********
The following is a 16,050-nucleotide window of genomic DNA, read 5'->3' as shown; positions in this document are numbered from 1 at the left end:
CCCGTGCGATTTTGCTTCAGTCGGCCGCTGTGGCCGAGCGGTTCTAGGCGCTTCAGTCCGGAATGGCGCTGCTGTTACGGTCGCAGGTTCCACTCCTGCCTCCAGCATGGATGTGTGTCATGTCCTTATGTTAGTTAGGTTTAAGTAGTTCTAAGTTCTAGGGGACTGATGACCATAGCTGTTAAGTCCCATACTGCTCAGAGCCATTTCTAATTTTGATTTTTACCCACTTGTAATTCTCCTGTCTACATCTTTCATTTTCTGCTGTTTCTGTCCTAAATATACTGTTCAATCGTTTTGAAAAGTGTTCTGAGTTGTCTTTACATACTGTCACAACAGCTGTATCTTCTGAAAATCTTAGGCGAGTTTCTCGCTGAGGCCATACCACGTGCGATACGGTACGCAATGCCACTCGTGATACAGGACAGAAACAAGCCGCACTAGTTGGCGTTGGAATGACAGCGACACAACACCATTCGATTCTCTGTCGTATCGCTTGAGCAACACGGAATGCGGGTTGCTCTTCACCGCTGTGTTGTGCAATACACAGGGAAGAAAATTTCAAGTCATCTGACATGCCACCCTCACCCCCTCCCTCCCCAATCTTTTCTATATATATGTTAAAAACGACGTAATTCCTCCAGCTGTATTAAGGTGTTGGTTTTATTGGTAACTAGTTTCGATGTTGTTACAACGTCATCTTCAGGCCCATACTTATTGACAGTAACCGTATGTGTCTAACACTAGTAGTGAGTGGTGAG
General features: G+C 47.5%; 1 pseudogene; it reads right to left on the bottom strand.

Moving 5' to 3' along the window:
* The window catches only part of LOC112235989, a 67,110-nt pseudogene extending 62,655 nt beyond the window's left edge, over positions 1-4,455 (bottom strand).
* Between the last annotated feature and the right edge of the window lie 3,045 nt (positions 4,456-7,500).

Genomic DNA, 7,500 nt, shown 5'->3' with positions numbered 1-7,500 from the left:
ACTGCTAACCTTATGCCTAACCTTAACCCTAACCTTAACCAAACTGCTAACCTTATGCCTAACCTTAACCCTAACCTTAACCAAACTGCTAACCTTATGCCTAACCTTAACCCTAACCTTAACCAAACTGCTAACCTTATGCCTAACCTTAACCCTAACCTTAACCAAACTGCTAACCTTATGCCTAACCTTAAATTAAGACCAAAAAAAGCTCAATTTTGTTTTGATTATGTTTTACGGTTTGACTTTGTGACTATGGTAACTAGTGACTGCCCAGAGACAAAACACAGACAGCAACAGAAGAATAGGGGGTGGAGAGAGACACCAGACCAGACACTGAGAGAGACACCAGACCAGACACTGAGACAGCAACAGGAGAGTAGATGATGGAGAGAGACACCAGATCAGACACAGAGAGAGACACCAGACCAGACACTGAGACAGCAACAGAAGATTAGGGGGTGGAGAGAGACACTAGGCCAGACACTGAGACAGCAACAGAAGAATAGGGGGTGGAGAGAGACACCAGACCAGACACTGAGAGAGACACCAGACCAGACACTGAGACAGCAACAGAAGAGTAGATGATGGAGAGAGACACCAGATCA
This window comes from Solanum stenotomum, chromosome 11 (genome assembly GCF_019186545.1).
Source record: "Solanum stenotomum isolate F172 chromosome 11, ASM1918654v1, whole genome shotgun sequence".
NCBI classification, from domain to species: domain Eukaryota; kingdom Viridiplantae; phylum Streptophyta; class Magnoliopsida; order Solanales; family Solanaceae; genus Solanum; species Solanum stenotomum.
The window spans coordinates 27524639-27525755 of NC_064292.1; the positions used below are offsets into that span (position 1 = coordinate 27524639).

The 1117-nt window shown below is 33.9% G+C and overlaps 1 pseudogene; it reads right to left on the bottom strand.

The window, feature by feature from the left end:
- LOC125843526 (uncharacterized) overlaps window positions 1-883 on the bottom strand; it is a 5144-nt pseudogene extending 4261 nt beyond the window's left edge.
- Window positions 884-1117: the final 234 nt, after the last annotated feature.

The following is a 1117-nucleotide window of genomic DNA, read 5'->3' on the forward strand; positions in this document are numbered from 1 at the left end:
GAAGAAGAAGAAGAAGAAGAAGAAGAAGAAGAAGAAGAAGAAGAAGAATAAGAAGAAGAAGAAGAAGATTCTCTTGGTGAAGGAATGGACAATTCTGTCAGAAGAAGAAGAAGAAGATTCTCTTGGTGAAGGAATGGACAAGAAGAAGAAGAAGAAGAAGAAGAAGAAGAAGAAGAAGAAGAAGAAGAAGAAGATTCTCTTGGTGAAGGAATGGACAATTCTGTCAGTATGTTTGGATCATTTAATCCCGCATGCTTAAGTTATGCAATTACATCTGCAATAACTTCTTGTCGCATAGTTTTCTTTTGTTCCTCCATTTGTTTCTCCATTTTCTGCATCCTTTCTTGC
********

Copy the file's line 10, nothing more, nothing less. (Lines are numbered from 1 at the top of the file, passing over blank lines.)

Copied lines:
Source record: "Solanum stenotomum isolate F172 chromosome 11, ASM1918654v1, whole genome shotgun sequence".